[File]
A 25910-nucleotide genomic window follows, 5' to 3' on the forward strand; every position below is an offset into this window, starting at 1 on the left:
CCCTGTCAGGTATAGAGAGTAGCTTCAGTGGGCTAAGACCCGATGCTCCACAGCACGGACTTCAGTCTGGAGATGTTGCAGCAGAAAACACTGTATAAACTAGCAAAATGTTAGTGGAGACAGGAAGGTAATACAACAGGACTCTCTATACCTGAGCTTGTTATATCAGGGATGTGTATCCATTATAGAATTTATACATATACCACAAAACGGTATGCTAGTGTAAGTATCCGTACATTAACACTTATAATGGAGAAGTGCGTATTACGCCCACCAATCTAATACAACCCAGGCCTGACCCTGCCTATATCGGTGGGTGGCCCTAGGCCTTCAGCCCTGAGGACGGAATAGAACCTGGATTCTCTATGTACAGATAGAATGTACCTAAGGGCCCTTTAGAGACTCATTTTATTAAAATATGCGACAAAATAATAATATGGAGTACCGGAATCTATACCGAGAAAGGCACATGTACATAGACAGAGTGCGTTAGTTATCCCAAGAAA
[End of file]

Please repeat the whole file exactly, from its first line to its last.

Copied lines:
A 25910-nucleotide genomic window follows, 5' to 3' on the forward strand; every position below is an offset into this window, starting at 1 on the left:
CCCTGTCAGGTATAGAGAGTAGCTTCAGTGGGCTAAGACCCGATGCTCCACAGCACGGACTTCAGTCTGGAGATGTTGCAGCAGAAAACACTGTATAAACTAGCAAAATGTTAGTGGAGACAGGAAGGTAATACAACAGGACTCTCTATACCTGAGCTTGTTATATCAGGGATGTGTATCCATTATAGAATTTATACATATACCACAAAACGGTATGCTAGTGTAAGTATCCGTACATTAACACTTATAATGGAGAAGTGCGTATTACGCCCACCAATCTAATACAACCCAGGCCTGACCCTGCCTATATCGGTGGGTGGCCCTAGGCCTTCAGCCCTGAGGACGGAATAGAACCTGGATTCTCTATGTACAGATAGAATGTACCTAAGGGCCCTTTAGAGACTCATTTTATTAAAATATGCGACAAAATAATAATATGGAGTACCGGAATCTATACCGAGAAAGGCACATGTACATAGACAGAGTGCGTTAGTTATCCCAAGAAA